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I'm using RaphaelJS 2.0 to create several shapes in a div. Each shape needs to be able to be dragged and dropped within the bounds of the div, independently. Upon double clicking a shape, that shape needs to rotate 90 degrees. It may then be dragged and dropped and rotated again.

I've loaded some code onto fiddler: It's basically this:

    window.onload = function () {

        var angle = 0;

        var R = Raphael("paper", "100%", "100%"),
            shape1 = R.rect(100, 100, 100, 50).attr({ fill: "red", stroke: "none" }),
            shape2 = R.rect(200, 200, 100, 50).attr({ fill: "green", stroke: "none" }),
            shape3 = R.rect(300, 300, 100, 50).attr({ fill: "blue", stroke: "none" }),
            shape4 = R.rect(400, 400, 100, 50).attr({ fill: "black", stroke: "none" });
        var start = function () {
            this.ox = this.attr("x");
            this.oy = this.attr("y");
        move = function (dx, dy) {
            this.attr({ x: this.ox + dx, y: this.oy + dy });
        up = function () {

        R.set(shape1, shape2, shape3, shape4).drag(move, start, up).dblclick(function(){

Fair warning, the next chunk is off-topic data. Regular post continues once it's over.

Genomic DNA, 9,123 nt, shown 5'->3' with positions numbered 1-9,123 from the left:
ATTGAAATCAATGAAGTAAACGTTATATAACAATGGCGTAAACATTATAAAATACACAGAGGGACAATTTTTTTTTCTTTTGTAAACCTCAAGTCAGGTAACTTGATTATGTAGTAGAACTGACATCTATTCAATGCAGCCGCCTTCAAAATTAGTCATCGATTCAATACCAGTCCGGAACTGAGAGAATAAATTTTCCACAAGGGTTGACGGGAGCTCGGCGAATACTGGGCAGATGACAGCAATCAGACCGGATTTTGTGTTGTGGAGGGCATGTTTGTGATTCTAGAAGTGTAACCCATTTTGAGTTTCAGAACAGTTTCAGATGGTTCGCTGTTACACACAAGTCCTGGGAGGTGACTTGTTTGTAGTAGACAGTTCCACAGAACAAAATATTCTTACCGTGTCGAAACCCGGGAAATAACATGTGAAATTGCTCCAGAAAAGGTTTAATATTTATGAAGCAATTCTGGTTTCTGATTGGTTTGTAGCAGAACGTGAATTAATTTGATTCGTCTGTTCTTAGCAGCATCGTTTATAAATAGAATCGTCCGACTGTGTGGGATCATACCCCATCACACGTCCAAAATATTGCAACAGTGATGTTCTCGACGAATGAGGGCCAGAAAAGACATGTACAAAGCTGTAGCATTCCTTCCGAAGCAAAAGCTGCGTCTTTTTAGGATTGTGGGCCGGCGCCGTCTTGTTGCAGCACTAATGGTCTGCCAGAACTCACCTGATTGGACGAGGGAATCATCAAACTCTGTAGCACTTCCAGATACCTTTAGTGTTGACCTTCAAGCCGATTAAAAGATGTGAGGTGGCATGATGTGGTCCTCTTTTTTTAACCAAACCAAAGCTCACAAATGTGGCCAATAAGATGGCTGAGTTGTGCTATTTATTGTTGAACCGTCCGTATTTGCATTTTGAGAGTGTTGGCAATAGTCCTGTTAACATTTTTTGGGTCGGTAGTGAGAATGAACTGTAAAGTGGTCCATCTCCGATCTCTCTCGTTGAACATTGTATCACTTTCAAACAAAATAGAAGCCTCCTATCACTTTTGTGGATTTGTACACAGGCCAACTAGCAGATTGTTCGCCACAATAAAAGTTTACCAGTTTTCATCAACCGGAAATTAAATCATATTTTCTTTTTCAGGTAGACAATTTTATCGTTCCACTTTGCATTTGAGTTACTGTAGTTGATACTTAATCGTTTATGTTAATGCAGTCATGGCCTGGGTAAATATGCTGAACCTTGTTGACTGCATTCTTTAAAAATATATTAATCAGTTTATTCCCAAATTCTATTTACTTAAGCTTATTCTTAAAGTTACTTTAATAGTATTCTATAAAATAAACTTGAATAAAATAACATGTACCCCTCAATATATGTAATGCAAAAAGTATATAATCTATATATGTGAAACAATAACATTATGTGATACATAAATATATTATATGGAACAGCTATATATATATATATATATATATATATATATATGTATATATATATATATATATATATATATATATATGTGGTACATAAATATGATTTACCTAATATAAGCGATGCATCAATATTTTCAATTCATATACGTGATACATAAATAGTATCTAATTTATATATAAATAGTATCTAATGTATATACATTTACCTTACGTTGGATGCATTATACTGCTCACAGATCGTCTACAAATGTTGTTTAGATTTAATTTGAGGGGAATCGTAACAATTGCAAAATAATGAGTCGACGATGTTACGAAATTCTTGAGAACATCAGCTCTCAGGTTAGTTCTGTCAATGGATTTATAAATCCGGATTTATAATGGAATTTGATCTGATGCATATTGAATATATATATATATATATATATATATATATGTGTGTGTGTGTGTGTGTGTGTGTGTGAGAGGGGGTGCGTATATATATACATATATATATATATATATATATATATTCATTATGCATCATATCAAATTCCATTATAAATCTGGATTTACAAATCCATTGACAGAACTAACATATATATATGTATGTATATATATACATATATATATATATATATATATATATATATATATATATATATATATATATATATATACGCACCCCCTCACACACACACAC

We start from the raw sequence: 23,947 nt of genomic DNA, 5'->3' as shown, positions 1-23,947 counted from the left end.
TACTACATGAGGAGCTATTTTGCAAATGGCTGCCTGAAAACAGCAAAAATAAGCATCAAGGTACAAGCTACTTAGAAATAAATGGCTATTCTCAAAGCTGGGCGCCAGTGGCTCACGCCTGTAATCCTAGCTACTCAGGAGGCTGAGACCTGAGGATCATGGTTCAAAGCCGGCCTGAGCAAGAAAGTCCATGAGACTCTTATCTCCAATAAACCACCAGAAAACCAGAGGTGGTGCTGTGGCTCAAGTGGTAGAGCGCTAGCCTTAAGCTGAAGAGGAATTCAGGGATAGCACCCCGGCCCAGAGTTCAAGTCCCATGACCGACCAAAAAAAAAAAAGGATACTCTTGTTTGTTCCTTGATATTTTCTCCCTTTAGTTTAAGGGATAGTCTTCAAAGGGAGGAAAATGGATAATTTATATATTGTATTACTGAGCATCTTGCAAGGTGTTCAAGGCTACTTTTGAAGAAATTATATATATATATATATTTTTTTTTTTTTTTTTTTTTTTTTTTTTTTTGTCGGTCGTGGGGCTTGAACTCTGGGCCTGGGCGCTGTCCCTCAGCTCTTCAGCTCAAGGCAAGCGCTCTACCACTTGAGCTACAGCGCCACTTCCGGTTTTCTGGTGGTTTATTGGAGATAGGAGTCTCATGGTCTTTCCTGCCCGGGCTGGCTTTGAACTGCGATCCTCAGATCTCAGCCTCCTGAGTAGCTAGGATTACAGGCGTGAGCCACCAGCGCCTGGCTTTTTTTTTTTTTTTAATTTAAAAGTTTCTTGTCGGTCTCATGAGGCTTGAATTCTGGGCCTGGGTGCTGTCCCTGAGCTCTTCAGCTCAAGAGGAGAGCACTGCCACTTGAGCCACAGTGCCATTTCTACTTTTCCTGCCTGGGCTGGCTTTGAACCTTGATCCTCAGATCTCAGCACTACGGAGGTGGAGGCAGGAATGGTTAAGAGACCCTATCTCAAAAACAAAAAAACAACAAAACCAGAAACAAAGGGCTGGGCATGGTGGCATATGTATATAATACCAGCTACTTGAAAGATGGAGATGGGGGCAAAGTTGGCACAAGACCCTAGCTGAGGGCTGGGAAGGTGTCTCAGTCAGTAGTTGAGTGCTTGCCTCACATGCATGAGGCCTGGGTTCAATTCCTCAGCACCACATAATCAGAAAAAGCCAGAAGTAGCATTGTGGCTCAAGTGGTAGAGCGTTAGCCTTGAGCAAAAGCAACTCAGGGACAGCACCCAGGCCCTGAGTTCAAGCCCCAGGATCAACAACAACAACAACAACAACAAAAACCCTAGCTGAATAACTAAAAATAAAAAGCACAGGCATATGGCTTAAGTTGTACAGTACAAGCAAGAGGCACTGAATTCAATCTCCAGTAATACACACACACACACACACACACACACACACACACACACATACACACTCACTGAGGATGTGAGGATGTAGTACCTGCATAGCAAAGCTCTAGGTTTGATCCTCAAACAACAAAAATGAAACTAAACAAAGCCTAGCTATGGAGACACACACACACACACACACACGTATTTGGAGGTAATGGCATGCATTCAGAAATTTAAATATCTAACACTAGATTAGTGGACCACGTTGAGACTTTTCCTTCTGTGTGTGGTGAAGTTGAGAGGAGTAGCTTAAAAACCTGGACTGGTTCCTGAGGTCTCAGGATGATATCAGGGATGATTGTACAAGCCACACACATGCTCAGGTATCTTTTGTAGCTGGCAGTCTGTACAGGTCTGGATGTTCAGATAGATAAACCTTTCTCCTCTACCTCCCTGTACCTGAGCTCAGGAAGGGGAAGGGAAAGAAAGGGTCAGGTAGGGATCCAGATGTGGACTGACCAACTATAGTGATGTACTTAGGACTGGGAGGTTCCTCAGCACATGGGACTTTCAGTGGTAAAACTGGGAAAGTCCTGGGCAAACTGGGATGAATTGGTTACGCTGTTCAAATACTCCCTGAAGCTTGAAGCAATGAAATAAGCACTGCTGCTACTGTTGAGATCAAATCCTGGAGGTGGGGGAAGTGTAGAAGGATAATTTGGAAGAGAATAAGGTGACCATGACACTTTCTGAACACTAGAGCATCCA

angle -= 90;
            shape1.stop().animate({ transform: "r" + angle }, 1000, "<>");


The drag and drop is working and also one of the shapes rotates on double click. However, there are two issues/questions:

  1. How can I attach the rotation onto each shape automatically without having to hard-code each item reference into the rotate method? I.e. I just want to draw the shapes once, then have them all automatically exposed to the same behaviour, so they can each be dragged/dropped/rotated independently without having to explicitly apply that behaviour to each shape.

  2. After a shape has been rotated, it no longer drags correctly - as if the drag mouse movement relates to the original orientation of the shape rather than updating when the shape is rotated. How can I get this to work correctly so that shapes can just be dragged and rotated many times, seamlessley?